If you have internet access, I recommend a visit to the YPINH website
( It's a well-designed website that tells the human
stories behind the issue. It will give you the facts and ideas for a letter
or visit to your parliamentary representatives.

We were honoured to have the member for Ryde (the "local" member for our West Ryde office) and Deputy Premier, Mr John Watkins, present at our Annual General Meeting last year. We look forward to working with him this year to ensure that the implementation of the new program in NSW takes into account the needs of our Huntington's young people.

Acknowledgement: "Gateway", AHDA (NSW) Inc. Newsletter, Summer/Autumn 2006.

COAG Promises Better Care

As featured in our editorial on Page 1, The Council of Australian Governments (COAG) met on 10 February 2006 to discuss how to provide better care for young people in nursing homes. Below is a COAG communiqué, released shortly after the meeting ended, and the response from The Young People In Nursing Homes National Alliance.

COAG Says: "Improving People's Care in Hospitals and Residential Settings

From July 2006, governments will implement a new joint Commonwealth, State and Territory program to start to reduce the number of younger people with disabilities living in nursing homes. The program will include:

" offering younger people with disabilities in residential aged care homes a care needs assessment;
" negotiating and providing appropriate alternative long-term care options, where it can be made available and this is what clients choose;
" developing and establishing new services and care options, including improved services within nursing homes; and
" reducing future admissions of younger people with disabilities to residential aged care.

The initial priority of the program will be for people under 50 years of age."

YPINHA Says: "Great Start But Less than One in Six will Benefit

The Young People in Nursing Homes National Alliance
today welcomed the decision by COAG to spend $244 million over five years getting young people out of aged care facilities.

YPINH director Dr Bronwyn Morkham said the commitment by the states and territories and the Federal Government was historic given the decades of inaction on the issue.

But she said the alliance believed less than 1,000 of the 6,500 young people under the age of 65 living in nursing homes would benefit.

"The challenge for governments is to put a permanent end to the terrible situation where young disabled people are forced to live in nursing homes among the elderly and dying," Dr Morkham said.

"This is a great start given the blame-shifting game that has been going on for too long between the Commonwealth and the States. But nobody can pretend this problem is now fixed."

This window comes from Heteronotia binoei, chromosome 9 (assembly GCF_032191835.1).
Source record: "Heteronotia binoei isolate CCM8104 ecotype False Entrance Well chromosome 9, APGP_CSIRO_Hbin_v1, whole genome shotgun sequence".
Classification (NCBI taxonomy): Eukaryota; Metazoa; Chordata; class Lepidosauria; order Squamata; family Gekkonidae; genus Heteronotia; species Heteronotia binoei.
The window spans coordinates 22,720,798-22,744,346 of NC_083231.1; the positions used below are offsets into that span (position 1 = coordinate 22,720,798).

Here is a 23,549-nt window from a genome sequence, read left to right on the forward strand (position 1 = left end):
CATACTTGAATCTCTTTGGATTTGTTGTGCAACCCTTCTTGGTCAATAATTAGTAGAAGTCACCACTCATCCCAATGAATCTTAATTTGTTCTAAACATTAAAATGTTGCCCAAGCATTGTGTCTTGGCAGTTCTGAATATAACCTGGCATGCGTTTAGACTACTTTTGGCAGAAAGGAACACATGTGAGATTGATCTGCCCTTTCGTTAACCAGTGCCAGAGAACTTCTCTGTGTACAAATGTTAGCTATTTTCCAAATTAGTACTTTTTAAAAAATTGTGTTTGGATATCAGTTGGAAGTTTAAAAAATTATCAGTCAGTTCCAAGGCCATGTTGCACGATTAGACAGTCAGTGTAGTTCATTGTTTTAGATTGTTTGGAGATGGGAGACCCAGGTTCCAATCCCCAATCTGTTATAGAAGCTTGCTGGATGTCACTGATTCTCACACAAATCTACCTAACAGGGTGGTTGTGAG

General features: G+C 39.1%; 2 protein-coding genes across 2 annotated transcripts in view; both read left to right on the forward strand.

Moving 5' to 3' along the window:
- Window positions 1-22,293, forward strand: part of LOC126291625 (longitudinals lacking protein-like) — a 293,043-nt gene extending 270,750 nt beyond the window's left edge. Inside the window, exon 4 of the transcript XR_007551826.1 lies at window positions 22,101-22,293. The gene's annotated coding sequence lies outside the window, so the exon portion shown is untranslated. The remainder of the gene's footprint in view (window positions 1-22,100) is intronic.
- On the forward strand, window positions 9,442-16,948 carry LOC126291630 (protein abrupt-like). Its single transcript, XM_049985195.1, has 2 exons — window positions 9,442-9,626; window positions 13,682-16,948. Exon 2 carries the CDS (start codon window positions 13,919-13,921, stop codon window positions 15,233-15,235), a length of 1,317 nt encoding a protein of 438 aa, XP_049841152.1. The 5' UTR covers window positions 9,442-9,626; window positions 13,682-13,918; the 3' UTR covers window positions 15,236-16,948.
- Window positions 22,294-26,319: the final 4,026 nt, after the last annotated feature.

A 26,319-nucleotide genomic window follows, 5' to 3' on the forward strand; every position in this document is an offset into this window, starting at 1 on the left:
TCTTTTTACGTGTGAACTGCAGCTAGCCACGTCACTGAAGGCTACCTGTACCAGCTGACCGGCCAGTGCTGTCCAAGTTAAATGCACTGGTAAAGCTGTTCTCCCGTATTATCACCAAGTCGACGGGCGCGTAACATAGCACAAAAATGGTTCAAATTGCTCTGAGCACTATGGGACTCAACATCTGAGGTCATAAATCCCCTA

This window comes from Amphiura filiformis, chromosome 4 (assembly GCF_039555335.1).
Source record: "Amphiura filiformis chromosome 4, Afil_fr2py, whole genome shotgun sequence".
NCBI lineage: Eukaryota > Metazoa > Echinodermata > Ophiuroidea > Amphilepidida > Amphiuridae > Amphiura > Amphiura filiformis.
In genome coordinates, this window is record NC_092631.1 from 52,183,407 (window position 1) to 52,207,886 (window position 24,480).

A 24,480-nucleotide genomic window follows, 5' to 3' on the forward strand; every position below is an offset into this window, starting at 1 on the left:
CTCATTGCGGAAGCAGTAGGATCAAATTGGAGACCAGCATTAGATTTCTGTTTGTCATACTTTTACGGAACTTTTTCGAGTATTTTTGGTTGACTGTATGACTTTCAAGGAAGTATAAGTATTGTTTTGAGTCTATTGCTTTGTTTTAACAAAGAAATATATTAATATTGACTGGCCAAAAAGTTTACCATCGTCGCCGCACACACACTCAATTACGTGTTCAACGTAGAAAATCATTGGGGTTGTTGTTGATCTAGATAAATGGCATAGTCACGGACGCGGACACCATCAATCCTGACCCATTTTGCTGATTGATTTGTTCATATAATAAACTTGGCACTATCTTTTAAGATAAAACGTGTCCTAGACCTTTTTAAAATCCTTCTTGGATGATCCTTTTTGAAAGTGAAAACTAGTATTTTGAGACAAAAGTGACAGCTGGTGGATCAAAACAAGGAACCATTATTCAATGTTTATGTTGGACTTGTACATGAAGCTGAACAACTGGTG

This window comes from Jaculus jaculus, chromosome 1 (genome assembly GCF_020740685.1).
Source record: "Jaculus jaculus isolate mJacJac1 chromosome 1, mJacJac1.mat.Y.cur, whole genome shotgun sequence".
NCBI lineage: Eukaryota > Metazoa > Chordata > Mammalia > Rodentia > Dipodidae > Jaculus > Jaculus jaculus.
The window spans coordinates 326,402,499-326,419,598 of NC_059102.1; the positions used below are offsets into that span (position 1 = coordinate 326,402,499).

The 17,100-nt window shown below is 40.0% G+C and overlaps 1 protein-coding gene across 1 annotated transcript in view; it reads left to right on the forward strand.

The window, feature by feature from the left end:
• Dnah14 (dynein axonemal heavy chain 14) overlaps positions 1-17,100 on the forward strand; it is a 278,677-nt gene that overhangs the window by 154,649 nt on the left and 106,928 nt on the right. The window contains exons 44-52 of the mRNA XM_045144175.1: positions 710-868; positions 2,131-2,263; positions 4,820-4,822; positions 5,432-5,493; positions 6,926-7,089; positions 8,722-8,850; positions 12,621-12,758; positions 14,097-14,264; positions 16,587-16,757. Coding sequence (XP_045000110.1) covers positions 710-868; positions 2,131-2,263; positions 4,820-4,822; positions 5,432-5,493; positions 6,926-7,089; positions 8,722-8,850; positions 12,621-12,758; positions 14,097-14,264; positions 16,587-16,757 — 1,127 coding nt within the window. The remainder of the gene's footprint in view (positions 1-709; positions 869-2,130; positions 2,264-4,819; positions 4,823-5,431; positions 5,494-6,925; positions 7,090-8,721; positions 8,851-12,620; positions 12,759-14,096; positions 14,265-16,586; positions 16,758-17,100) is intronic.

"On average one person a day goes into a nursing home somewhere in Australia and the harsh reality is that young people as young as 10 will continue to go into nursing homes. It makes no sense to have young people in nursing homes. They don't get the care or rehabilitation they need to get their lives back and it is actually cheaper in the long-term to care for them in the community."

"The alliance will not stop its efforts to get the states and territories and the Commonwealth Government to work together on a permanent solution to this terrible problem."

Acknowledgement: "Gateway", AHDA (NSW) Inc. Newsletter, Summer/Autumn 2006.

Living with a Death Sentence

Ellen Buckley grew up knowing she would contract - and likely die from - Huntington's Disease.

Tegan Taylor reports.

Saturday mornings are quiet at Colleen Woodcock's Carole Park home. A wind chime tinkles somewhere in the distance as Ms Woodcock and her daughter Ellen Buckley sit at the dining table smoking and enjoying one another's company.

But there is an intensity in the way Ms Woodcock gazes affectionately at her daughter and grasps her hand. She knows these easy Saturdays are numbered.

Ms Buckley, 37, has Huntington's Disease, an inherited condition that affects the body, mind and emotions.

While she is able to sit up at the table and be social now, she is already showing the effects of the painfully degenerative illness.

People with the Huntington's Disease gene normally develop the condition between the ages of 30 and 50. It becomes progressively worse over 15 to 25 years, resulting in death.

Symptoms include involuntary, jerky movements, difficulty swallowing, aggression, short-term memory loss and eventually dementia.

Her daughter's early symptoms were depression and mood swings, Ms Woodcock said.

Now, 18 months since she was diagnosed, her muscles jerk constantly, she cannot eat normal food and she has the beginnings of memory loss. Ms Buckley, speaking in difficult, slurred sentences, said the unceasing muscle jerking was one of the most frustrating aspects of the illness; she aches all over.

Sleep offers little respite as she can only manage about five hours a night with the help of medication.

A twinge of bitterness infuses Ms Woodcock's tone as she describes the disease and the way it is affecting her daughter.

If a child inherits the gene for Huntington's Disease, they are certain to develop the condition. Ms Woodcock said her former husband, Ms Buckley's father, never told her the disease ran in his family. She said she considered having a child who was at risk of developing the illness akin to giving someone the Aids virus.